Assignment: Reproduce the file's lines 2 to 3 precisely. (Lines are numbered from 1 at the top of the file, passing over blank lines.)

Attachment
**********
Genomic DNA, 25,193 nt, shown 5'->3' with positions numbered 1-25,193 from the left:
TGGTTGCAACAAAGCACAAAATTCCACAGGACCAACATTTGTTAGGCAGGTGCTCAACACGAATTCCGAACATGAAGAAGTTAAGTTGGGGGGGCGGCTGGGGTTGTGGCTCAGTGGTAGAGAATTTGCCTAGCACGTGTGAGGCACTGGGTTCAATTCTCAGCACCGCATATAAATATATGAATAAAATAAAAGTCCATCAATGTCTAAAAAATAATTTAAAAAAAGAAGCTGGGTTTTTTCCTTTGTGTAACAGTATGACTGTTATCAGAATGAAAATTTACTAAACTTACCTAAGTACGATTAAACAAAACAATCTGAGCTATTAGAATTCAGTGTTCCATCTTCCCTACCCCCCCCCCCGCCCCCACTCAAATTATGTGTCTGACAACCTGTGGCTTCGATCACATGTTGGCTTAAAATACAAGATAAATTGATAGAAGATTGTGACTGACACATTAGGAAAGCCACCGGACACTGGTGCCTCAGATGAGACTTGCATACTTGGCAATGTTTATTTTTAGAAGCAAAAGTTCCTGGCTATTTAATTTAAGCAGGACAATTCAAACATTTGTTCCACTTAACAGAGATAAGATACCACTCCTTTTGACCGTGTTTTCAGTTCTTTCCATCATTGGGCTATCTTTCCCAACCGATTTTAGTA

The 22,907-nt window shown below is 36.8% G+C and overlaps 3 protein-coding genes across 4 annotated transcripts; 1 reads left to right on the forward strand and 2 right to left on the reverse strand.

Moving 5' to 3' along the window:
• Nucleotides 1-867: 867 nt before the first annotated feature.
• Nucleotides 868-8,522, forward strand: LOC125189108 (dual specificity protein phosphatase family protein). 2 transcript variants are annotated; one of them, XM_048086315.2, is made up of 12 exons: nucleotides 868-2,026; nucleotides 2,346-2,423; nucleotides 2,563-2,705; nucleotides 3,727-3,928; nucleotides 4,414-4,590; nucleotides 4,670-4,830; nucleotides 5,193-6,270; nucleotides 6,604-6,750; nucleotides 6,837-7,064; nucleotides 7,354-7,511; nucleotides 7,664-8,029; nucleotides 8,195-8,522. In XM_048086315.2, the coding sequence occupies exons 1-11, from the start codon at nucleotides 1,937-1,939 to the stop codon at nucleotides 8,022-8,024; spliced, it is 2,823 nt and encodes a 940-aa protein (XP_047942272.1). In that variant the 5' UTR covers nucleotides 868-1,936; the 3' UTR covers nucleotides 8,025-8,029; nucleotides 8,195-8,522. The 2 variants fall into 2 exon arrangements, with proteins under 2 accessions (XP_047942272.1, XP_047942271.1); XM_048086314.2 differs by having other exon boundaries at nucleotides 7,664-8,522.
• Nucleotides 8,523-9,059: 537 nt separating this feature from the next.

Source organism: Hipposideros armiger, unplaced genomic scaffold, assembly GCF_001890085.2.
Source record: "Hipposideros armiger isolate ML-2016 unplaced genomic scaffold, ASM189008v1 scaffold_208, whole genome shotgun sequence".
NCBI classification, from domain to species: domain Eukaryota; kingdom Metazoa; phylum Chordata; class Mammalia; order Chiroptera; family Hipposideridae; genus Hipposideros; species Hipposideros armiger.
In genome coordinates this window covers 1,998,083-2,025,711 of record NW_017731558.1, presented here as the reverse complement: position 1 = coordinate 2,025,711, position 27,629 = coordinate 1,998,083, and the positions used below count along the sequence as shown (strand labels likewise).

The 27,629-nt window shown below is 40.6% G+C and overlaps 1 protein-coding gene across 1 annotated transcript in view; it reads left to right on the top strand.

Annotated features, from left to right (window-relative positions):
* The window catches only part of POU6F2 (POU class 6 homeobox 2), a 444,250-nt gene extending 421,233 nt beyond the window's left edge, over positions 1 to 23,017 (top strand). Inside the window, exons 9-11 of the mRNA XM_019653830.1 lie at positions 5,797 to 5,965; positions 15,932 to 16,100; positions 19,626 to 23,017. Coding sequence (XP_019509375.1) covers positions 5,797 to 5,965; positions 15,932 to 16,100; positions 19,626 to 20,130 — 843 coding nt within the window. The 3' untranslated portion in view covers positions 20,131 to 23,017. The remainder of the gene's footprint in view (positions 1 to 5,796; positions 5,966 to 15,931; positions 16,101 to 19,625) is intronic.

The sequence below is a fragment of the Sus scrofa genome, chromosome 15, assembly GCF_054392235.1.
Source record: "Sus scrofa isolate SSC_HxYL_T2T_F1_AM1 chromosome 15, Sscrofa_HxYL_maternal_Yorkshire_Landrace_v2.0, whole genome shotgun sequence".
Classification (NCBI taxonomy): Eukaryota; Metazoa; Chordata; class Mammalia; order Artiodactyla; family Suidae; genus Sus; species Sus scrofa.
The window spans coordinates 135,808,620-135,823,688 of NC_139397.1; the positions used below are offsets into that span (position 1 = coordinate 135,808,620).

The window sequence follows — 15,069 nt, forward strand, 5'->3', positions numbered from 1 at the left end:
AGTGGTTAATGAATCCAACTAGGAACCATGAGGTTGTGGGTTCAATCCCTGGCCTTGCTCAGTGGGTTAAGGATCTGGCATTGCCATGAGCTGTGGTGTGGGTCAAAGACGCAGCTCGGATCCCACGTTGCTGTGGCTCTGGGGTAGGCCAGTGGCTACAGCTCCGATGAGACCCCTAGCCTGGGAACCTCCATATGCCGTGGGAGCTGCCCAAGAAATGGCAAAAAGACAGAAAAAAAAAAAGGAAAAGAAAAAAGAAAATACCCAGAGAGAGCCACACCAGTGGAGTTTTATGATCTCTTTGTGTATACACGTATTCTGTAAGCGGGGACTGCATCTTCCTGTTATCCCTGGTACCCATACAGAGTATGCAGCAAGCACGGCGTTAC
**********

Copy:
TGGTTGCAACAAAGCACAAAATTCCACAGGACCAACATTTGTTAGGCAGGTGCTCAACACGAATTCCGAACATGAAGAAGTTAAGTTGGGGGGGCGGCTGGGGTTGTGGCTCAGTGGTAGAGAATTTGCCTAGCACGTGTGAGGCACTGGGTTCAATTCTCAGCACCGCATATAAATATATGAATAAAATAAAAGTCCATCAATGTCTAAAAAATAATTTAAAAAAAGAAGCTGGGTTTTTTCCTTTGTGTAACAGTATGACTGTTATCAGAATGAAAATTTACTAAACTTACCTAAGTACGATTAAACAAAACAATCTGAGCTATTAGAATTCAGTGTTCCATCTTCCCTACCCCCCCCCCCGCCCCCACTCAAATTATGTGTCTGACAACCTGTGGCTTCGATCACATGTTGGCTTAAAATACAAGATAAATTGATAGAAGATTGTGACTGACACATTAGGAAAGCCACCGGACACTGGTGCCTCAGATGAGACTTGCATACTTGGCAATGTTTATTTTTAGAAGCAAAAGTTCCTGGCTATTTAATTTAAGCAGGACAATTCAAACATTTGTTCCACTTAACAGAGATAAGATACCACTCCTTTTGACCGTGTTTTCAGTTCTTTCCATCATTGGGCTATCTTTCCCAACCGATTTTAGTA

The 22,907-nt window shown below is 36.8% G+C and overlaps 3 protein-coding genes across 4 annotated transcripts; 1 reads left to right on the forward strand and 2 right to left on the reverse strand.